The proposal also does not address people here illegally who don’t have family ties in the United States or whose employers can’t or won’t sponsor them for green cards. That means single people working as day laborers or homemakers, for instance, could find themselves excluded.
A Democratic aide said House Democrats would insist that everybody living in the country illegally would have the opportunity to become a citizen.
It remains to be seen how long undocumented immigrants would have to wait before they could apply for green cards. A separate White House immigration bill leaked last week required them to remain on a provisional status for eight years before becoming legal permanent residents. Since it takes roughly five years for legal permanent residents to become citizens, that means undocumented immigrants would have to wait 13 years before becoming Americans.
The House proposal would put the so-called “dreamers,” young people brought to the country illegally as children, on a separate path to citizenship, sources said. That effort might have gotten easier since House Majority Leader Eric Cantor, R-Va., came out in support of granting dreamers citizenship earlier this month.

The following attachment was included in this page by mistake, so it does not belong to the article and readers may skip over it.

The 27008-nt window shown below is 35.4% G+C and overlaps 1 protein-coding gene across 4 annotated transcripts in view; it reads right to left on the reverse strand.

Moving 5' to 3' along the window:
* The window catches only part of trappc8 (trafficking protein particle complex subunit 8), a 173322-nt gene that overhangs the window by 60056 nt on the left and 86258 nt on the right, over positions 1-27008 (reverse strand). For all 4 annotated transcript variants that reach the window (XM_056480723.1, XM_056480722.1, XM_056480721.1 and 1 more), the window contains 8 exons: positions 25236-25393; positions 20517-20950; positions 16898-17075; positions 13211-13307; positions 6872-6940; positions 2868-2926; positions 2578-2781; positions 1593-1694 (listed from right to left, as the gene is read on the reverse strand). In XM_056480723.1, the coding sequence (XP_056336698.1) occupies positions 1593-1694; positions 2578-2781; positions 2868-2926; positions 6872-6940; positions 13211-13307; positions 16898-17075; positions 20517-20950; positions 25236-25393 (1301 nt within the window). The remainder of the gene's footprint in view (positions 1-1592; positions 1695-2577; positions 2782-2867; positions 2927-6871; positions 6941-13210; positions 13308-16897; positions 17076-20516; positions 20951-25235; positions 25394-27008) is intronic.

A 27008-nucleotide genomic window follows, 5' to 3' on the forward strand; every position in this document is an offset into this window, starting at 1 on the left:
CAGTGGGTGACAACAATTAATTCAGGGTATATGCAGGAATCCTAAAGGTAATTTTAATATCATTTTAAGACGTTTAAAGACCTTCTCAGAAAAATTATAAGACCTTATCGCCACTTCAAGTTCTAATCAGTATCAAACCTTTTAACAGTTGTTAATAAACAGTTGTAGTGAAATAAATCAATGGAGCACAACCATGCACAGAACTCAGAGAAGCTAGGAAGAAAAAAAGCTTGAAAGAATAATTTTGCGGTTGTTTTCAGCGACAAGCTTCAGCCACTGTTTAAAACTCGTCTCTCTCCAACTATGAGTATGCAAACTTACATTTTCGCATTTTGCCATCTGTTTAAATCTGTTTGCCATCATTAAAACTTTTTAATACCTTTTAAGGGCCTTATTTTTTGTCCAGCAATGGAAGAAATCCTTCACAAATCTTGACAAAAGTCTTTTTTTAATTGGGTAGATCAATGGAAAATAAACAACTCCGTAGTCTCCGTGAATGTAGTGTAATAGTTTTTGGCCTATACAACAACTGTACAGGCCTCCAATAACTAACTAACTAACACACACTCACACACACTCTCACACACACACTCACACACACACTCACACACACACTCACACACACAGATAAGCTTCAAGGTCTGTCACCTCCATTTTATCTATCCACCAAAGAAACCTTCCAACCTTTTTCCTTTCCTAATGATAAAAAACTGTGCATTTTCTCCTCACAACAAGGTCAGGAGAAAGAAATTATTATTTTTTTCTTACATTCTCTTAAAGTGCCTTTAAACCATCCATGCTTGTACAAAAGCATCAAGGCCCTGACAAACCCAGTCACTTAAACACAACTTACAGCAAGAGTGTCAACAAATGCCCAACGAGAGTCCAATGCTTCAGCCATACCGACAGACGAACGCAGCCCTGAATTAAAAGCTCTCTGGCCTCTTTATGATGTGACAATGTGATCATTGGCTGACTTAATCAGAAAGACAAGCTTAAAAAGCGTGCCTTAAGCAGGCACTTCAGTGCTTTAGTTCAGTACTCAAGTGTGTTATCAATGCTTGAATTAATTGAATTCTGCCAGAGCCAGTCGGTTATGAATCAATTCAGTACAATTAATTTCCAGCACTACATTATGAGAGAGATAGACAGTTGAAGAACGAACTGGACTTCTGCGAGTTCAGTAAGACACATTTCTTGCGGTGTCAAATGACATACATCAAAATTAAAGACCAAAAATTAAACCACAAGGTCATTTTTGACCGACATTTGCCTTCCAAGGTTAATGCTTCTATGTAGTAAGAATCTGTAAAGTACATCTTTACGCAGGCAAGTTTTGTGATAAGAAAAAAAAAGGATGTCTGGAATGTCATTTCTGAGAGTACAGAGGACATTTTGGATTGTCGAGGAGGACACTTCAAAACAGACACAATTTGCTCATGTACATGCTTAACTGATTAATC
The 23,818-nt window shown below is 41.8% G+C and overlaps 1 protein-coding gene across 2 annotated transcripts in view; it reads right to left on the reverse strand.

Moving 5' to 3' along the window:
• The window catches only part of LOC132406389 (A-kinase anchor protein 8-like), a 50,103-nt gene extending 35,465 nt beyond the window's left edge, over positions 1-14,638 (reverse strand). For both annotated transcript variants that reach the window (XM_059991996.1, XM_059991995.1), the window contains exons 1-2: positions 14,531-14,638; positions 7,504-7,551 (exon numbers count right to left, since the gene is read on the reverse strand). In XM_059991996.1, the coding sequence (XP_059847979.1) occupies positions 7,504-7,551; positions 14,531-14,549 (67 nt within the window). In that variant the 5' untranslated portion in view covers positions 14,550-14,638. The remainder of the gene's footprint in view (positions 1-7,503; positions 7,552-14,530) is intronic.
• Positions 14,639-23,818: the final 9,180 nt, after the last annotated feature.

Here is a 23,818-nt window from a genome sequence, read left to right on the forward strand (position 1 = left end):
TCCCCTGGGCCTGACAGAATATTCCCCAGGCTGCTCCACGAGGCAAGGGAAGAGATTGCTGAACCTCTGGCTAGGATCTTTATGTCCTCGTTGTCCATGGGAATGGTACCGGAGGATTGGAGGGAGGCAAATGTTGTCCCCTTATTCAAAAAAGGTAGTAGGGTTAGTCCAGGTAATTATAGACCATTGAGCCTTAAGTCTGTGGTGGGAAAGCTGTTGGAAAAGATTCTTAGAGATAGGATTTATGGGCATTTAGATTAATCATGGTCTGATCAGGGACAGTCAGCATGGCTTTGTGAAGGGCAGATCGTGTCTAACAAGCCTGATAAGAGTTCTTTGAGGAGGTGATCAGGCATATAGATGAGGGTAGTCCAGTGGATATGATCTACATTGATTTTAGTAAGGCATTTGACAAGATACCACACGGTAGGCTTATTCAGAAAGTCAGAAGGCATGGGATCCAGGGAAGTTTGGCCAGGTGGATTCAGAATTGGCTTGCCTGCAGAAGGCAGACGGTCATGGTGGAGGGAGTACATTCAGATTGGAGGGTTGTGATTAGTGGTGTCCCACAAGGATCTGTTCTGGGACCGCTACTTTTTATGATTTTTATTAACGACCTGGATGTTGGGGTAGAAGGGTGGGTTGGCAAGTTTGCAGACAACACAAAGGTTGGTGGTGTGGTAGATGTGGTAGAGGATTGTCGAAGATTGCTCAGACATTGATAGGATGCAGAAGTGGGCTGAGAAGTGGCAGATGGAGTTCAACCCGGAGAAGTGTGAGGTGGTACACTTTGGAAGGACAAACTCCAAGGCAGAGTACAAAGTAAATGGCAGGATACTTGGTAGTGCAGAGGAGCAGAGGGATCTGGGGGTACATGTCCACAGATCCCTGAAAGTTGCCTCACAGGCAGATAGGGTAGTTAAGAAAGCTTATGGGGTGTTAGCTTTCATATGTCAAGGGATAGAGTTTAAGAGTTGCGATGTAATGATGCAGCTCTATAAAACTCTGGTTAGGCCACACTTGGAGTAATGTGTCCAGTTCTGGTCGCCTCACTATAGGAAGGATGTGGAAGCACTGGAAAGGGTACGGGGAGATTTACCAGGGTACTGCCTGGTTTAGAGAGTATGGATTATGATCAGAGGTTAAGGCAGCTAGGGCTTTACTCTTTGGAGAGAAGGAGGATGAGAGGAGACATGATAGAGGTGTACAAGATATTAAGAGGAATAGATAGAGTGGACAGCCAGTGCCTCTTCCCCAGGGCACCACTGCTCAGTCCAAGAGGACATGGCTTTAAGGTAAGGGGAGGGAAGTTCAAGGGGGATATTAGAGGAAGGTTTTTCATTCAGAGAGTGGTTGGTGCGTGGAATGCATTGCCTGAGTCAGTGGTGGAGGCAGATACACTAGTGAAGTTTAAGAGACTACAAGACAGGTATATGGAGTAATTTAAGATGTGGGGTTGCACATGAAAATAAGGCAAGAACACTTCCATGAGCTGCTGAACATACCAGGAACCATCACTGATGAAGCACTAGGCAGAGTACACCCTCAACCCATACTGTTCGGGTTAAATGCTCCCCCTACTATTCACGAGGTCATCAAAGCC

Immigration advocates say they could support a measure similar to the one under discussion in the House once they see all the details.
“I don’t care if the cat is white or black so long as it kills the mouse,” said Frank Sharry, executive director of America’s Voice, an advocacy group. “If once we see the details, it seems complicated and it would leave millions of people out, that would be a problem.”
But Sharry said he is optimistic that the Democrats negotiating on the bill would not let that happen.
Ali Noorani, executive director of the National Immigration Forum, also inserted a note of caution.
“Linking citizenship to a third party runs the risk of opening the door to exploitation by unscrupulous individuals looking to take advantage of those who seek the American dream,” he said.
Sen. Kirsten Gillibrand, D-N.Y., speaks with reporters following a vote in the Senate. Gillibrand’s proposal to remove military commanders from the process of reviewing sexual-assault cases was left out of the bicameral deal on the defense authorization bill, but the senator is pushing for a vote on her plan soon.
Each year since 1990, CQ Roll Call has reviewed the financial disclosures of all 541 senators, representatives and delegates to determine the 50 richest members of Congress. This year's report, derived from forms covering the calendar year 2012, shows it took a net worth of $6.67 million to crack the exclusive club.